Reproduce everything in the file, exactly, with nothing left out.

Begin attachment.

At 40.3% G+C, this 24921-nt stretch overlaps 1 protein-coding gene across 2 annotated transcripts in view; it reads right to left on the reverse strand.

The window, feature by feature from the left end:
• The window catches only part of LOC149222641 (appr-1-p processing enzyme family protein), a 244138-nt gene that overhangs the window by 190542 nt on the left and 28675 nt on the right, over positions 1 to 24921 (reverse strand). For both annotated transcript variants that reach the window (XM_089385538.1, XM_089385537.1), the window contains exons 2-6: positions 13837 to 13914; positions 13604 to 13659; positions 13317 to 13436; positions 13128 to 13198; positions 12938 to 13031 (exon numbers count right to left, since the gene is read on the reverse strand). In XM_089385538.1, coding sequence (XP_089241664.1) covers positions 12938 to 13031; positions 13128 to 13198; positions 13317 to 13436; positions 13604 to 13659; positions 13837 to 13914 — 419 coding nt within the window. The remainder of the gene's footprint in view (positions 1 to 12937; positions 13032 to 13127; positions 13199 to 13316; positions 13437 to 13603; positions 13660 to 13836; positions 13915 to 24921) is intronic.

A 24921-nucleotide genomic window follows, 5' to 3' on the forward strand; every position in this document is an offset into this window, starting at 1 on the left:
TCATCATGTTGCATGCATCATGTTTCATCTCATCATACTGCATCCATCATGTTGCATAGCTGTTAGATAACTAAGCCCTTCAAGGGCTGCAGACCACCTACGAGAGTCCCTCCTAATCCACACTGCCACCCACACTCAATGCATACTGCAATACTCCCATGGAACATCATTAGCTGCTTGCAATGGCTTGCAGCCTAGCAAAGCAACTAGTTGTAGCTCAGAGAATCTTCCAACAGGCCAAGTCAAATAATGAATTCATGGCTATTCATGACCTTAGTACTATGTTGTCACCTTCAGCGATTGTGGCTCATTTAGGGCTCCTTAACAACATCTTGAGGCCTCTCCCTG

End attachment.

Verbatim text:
At 40.3% G+C, this 24921-nt stretch overlaps 1 protein-coding gene across 2 annotated transcripts in view; it reads right to left on the reverse strand.

The window, feature by feature from the left end:
• The window catches only part of LOC149222641 (appr-1-p processing enzyme family protein), a 244138-nt gene that overhangs the window by 190542 nt on the left and 28675 nt on the right, over positions 1 to 24921 (reverse strand). For both annotated transcript variants that reach the window (XM_089385538.1, XM_089385537.1), the window contains exons 2-6: positions 13837 to 13914; positions 13604 to 13659; positions 13317 to 13436; positions 13128 to 13198; positions 12938 to 13031 (exon numbers count right to left, since the gene is read on the reverse strand). In XM_089385538.1, coding sequence (XP_089241664.1) covers positions 12938 to 13031; positions 13128 to 13198; positions 13317 to 13436; positions 13604 to 13659; positions 13837 to 13914 — 419 coding nt within the window. The remainder of the gene's footprint in view (positions 1 to 12937; positions 13032 to 13127; positions 13199 to 13316; positions 13437 to 13603; positions 13660 to 13836; positions 13915 to 24921) is intronic.

A 24921-nucleotide genomic window follows, 5' to 3' on the forward strand; every position in this document is an offset into this window, starting at 1 on the left:
TCATCATGTTGCATGCATCATGTTTCATCTCATCATACTGCATCCATCATGTTGCATAGCTGTTAGATAACTAAGCCCTTCAAGGGCTGCAGACCACCTACGAGAGTCCCTCCTAATCCACACTGCCACCCACACTCAATGCATACTGCAATACTCCCATGGAACATCATTAGCTGCTTGCAATGGCTTGCAGCCTAGCAAAGCAACTAGTTGTAGCTCAGAGAATCTTCCAACAGGCCAAGTCAAATAATGAATTCATGGCTATTCATGACCTTAGTACTATGTTGTCACCTTCAGCGATTGTGGCTCATTTAGGGCTCCTTAACAACATCTTGAGGCCTCTCCCTG